• More often in patients with AIDS
    • Lesions:
      • Nodules
      • Papules
      • Plaques
      • Ulcers
      • Pustules
      • Abscesses
      • Dermatitis
  • Adrenal glands Adrenal Glands The adrenal glands are a pair of retroperitoneal endocrine glands located above the kidneys. The outer parenchyma is called the adrenal cortex and has 3 distinct zones, each with its own secretory products. Beneath the cortex lies the adrenal medulla, which secretes catecholamines involved in the fight-or-flight response. Adrenal Glands:
    • Involvement is common; however, < 10% of individuals have overt insufficiency
    • Can be unilateral or bilateral
    • Perivasculitis → thrombosis → infarction of the adrenal glands
    • Adrenal insufficiency Adrenal Insufficiency Adrenal insufficiency (AI) is the inadequate production of adrenocortical hormones: glucocorticoids, mineralocorticoids, and adrenal androgens. Primary AI, also called Addison’s disease, is caused by autoimmune disease, infections, and malignancy, among others. Adrenal insufficiency can also occur because of decreased production of adrenocorticotropic hormone (ACTH) from disease in the pituitary gland (secondary) or hypothalamic disorders and prolonged glucocorticoid therapy (tertiary). Adrenal Insufficiency and Addison’s Disease:
      • Electrolyte abnormalities
      • Orthostatic hypotension Hypotension Hypotension is defined as low blood pressure, specifically < 90/60 mm Hg, and is most commonly a physiologic response. Hypotension may be mild, serious, or life threatening, depending on the cause. Hypotension
      • Hypoglycemia Hypoglycemia Hypoglycemia is an emergency condition defined as a serum glucose level ≤ 70 mg/dL (≤ 3.9 mmol/L) in diabetic patients. In nondiabetic patients, there is no specific or defined limit for normal serum glucose levels, and hypoglycemia is defined mainly by its clinical features. Hypoglycemia 
  • Others: less common:
    • Cardiopulmonary: endocarditis Endocarditis Endocarditis is an inflammatory disease involving the inner lining (endometrium) of the heart, most commonly affecting the cardiac valves. Both infectious and noninfectious etiologies lead to vegetations on the valve leaflets. Patients may present with nonspecific symptoms such as fever and fatigue. Endocarditis, pericarditis Pericarditis Pericarditis is an inflammation of the pericardium, often with fluid accumulation. It can be caused by infection (often viral), myocardial infarction, drugs, malignancies, metabolic disorders, autoimmune disorders, or trauma. Acute, subacute, and chronic forms exist. Pericarditis, pleuritis Pleuritis Pleuritis, also known as pleurisy, is an inflammation of the visceral and parietal layers of the pleural membranes of the lungs. The condition can be primary or secondary and results in sudden, sharp, and intense chest pain on inhalation and exhalation. Pleuritis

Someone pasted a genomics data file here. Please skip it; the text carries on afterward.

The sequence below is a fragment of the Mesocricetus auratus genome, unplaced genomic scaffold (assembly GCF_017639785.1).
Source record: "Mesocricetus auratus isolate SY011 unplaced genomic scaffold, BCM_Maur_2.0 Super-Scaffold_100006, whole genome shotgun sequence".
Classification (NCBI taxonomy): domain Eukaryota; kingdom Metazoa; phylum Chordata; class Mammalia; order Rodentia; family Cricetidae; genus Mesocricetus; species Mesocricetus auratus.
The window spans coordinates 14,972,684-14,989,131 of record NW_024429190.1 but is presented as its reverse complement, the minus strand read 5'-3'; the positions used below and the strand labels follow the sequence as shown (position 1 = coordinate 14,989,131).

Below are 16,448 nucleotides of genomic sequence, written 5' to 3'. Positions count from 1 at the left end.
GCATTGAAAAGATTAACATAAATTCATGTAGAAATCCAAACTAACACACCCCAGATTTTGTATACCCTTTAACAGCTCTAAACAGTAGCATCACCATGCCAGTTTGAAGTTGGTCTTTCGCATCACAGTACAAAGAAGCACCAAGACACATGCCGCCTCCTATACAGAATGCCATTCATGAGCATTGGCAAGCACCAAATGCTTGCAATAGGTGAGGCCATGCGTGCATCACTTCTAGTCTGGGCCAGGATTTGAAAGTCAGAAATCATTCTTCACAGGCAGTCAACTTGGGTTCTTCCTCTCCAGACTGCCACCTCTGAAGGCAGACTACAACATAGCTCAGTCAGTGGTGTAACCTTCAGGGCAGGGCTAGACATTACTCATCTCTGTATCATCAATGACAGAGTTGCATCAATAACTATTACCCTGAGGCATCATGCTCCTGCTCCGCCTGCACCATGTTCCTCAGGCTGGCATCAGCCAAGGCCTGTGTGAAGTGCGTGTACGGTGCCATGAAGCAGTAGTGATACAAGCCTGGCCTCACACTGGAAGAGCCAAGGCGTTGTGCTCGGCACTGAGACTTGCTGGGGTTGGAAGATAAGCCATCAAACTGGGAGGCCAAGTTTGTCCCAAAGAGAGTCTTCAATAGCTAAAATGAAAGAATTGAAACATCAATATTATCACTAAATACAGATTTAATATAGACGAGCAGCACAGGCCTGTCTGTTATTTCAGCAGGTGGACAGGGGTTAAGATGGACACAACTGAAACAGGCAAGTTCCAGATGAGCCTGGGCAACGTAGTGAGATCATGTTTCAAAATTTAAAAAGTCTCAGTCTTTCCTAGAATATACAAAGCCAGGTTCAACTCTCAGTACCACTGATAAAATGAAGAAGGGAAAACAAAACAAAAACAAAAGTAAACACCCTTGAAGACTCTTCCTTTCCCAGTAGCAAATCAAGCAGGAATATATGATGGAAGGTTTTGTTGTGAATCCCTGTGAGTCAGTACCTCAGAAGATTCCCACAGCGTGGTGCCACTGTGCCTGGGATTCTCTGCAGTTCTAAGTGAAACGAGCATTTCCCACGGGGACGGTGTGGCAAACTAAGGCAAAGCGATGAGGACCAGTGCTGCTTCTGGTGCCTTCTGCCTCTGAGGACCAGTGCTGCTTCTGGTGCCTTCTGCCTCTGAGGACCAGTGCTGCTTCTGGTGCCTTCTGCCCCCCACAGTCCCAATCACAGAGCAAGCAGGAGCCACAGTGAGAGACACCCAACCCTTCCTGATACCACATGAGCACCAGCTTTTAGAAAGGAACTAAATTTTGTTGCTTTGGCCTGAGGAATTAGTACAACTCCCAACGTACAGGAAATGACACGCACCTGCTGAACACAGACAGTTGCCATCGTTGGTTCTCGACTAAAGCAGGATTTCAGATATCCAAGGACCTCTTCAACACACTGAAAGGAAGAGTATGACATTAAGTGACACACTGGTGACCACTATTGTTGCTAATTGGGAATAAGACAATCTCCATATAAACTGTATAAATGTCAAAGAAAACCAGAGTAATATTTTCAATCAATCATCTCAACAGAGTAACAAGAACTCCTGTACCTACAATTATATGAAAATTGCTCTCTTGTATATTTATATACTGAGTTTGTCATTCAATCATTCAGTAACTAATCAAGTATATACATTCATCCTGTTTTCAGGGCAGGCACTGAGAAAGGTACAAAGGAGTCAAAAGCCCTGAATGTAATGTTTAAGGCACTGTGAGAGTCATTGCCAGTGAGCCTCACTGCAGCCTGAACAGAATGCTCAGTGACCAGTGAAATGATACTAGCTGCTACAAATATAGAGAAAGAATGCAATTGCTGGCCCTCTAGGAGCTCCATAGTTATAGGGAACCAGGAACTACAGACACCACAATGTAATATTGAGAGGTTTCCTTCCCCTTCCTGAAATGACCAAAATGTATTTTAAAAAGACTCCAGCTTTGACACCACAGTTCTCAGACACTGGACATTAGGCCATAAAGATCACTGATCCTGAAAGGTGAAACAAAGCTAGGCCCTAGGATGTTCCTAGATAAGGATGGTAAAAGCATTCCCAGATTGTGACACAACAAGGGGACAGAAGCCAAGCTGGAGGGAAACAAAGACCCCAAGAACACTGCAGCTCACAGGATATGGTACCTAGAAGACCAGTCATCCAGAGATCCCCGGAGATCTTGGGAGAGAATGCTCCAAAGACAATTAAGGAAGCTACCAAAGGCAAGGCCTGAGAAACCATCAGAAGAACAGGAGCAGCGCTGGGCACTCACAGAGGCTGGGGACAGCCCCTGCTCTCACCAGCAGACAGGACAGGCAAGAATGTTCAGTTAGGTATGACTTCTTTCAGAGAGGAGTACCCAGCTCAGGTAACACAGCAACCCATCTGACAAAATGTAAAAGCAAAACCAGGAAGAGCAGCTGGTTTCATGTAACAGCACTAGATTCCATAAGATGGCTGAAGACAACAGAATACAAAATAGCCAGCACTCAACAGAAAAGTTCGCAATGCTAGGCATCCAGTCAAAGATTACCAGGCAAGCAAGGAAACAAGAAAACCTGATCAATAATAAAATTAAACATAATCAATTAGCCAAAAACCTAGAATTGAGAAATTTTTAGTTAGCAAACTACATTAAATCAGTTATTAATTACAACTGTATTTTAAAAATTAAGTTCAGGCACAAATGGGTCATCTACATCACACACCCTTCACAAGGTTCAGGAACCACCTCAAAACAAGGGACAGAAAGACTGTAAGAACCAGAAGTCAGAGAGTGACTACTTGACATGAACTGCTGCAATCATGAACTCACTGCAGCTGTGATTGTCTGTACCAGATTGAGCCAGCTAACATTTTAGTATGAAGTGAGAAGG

• GI/abdominal: peritonitis, pancreatitis, cholecystitis Cholecystitis Cholecystitis is the inflammation of the gallbladder (GB) usually caused by the obstruction of the cystic duct (acute cholecystitis). Mechanical irritation by gallstones can also produce chronic GB inflammation. Cholecystitis is one of the most common complications of cholelithiasis but inflammation without gallstones can occur in a minority of patients. Cholecystitis
    • Skeletal: osteomyelitis Osteomyelitis Osteomyelitis is an infection of the bone that results from the spread of microorganisms from the blood (hematogenous), nearby infected tissue, or open wounds (non-hematogenous). Infections are most commonly caused by Staphylococcus aureus. Osteomyelitis, septic arthritis Septic arthritis Septic arthritis is an infection of the joint due to direct inoculation, contiguous extension, or hematogenous spread of infectious organisms into the joint space. This process causes an acute, inflammatory, monoarticular arthritis. Septic Arthritis
    • Chorioretinitis Chorioretinitis Chorioretinitis is the inflammation of the posterior segment of the eye, including the choroid and the retina. The condition is usually caused by infections, the most common of which is toxoplasmosis. Some of these infections can affect the fetus in utero and present as congenital abnormalities. Chorioretinitis
    • Mastitis Mastitis Mastitis is inflammation of the breast tissue with or without infection. The most common form of mastitis is associated with lactation in the first few weeks after birth. Non-lactational mastitis includes periductal mastitis and idiopathic granulomatous mastitis (IGM). Mastitis
    • Thrombotic microangiopathy
    • Hemophagocytic syndrome